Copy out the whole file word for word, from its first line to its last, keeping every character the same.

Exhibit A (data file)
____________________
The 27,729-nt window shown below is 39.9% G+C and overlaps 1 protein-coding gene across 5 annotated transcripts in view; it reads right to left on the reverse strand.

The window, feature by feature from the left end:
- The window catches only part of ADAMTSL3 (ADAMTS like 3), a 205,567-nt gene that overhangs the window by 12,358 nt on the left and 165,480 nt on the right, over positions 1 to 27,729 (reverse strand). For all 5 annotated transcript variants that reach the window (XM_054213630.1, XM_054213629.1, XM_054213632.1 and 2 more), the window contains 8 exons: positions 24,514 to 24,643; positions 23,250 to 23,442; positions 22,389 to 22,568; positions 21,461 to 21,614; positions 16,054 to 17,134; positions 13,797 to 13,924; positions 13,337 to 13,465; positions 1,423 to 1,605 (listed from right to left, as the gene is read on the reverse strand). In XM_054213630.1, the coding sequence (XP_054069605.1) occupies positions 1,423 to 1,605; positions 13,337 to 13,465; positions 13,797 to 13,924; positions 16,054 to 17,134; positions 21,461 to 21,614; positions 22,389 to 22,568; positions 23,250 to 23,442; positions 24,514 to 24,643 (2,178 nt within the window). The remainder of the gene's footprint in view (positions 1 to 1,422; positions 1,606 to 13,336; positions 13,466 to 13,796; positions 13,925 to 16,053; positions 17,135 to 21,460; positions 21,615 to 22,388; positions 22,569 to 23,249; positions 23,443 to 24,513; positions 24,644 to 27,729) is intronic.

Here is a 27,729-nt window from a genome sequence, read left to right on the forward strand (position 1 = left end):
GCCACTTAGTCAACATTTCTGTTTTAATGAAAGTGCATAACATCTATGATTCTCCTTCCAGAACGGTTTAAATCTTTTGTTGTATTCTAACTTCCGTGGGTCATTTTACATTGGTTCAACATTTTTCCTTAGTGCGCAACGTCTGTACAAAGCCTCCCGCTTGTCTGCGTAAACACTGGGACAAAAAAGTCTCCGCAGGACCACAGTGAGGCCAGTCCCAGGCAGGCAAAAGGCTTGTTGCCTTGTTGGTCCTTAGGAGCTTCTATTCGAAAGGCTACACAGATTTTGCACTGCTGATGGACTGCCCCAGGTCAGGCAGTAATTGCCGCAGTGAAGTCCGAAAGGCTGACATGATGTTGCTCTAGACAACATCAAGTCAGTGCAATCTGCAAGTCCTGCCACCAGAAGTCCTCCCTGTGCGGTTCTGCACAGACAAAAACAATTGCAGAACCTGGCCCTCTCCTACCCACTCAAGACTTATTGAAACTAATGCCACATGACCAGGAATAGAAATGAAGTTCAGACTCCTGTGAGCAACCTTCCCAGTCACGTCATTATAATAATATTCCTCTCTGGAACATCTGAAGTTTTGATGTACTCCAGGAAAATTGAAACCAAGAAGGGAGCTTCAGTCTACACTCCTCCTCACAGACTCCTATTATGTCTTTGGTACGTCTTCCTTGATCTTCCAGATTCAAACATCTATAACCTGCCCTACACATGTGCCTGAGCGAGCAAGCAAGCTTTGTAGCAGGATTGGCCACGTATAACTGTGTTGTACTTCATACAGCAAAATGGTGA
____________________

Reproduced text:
The 27,729-nt window shown below is 39.9% G+C and overlaps 1 protein-coding gene across 5 annotated transcripts in view; it reads right to left on the reverse strand.

The window, feature by feature from the left end:
- The window catches only part of ADAMTSL3 (ADAMTS like 3), a 205,567-nt gene that overhangs the window by 12,358 nt on the left and 165,480 nt on the right, over positions 1 to 27,729 (reverse strand). For all 5 annotated transcript variants that reach the window (XM_054213630.1, XM_054213629.1, XM_054213632.1 and 2 more), the window contains 8 exons: positions 24,514 to 24,643; positions 23,250 to 23,442; positions 22,389 to 22,568; positions 21,461 to 21,614; positions 16,054 to 17,134; positions 13,797 to 13,924; positions 13,337 to 13,465; positions 1,423 to 1,605 (listed from right to left, as the gene is read on the reverse strand). In XM_054213630.1, the coding sequence (XP_054069605.1) occupies positions 1,423 to 1,605; positions 13,337 to 13,465; positions 13,797 to 13,924; positions 16,054 to 17,134; positions 21,461 to 21,614; positions 22,389 to 22,568; positions 23,250 to 23,442; positions 24,514 to 24,643 (2,178 nt within the window). The remainder of the gene's footprint in view (positions 1 to 1,422; positions 1,606 to 13,336; positions 13,466 to 13,796; positions 13,925 to 16,053; positions 17,135 to 21,460; positions 21,615 to 22,388; positions 22,569 to 23,249; positions 23,443 to 24,513; positions 24,644 to 27,729) is intronic.

Here is a 27,729-nt window from a genome sequence, read left to right on the forward strand (position 1 = left end):
GCCACTTAGTCAACATTTCTGTTTTAATGAAAGTGCATAACATCTATGATTCTCCTTCCAGAACGGTTTAAATCTTTTGTTGTATTCTAACTTCCGTGGGTCATTTTACATTGGTTCAACATTTTTCCTTAGTGCGCAACGTCTGTACAAAGCCTCCCGCTTGTCTGCGTAAACACTGGGACAAAAAAGTCTCCGCAGGACCACAGTGAGGCCAGTCCCAGGCAGGCAAAAGGCTTGTTGCCTTGTTGGTCCTTAGGAGCTTCTATTCGAAAGGCTACACAGATTTTGCACTGCTGATGGACTGCCCCAGGTCAGGCAGTAATTGCCGCAGTGAAGTCCGAAAGGCTGACATGATGTTGCTCTAGACAACATCAAGTCAGTGCAATCTGCAAGTCCTGCCACCAGAAGTCCTCCCTGTGCGGTTCTGCACAGACAAAAACAATTGCAGAACCTGGCCCTCTCCTACCCACTCAAGACTTATTGAAACTAATGCCACATGACCAGGAATAGAAATGAAGTTCAGACTCCTGTGAGCAACCTTCCCAGTCACGTCATTATAATAATATTCCTCTCTGGAACATCTGAAGTTTTGATGTACTCCAGGAAAATTGAAACCAAGAAGGGAGCTTCAGTCTACACTCCTCCTCACAGACTCCTATTATGTCTTTGGTACGTCTTCCTTGATCTTCCAGATTCAAACATCTATAACCTGCCCTACACATGTGCCTGAGCGAGCAAGCAAGCTTTGTAGCAGGATTGGCCACGTATAACTGTGTTGTACTTCATACAGCAAAATGGTGA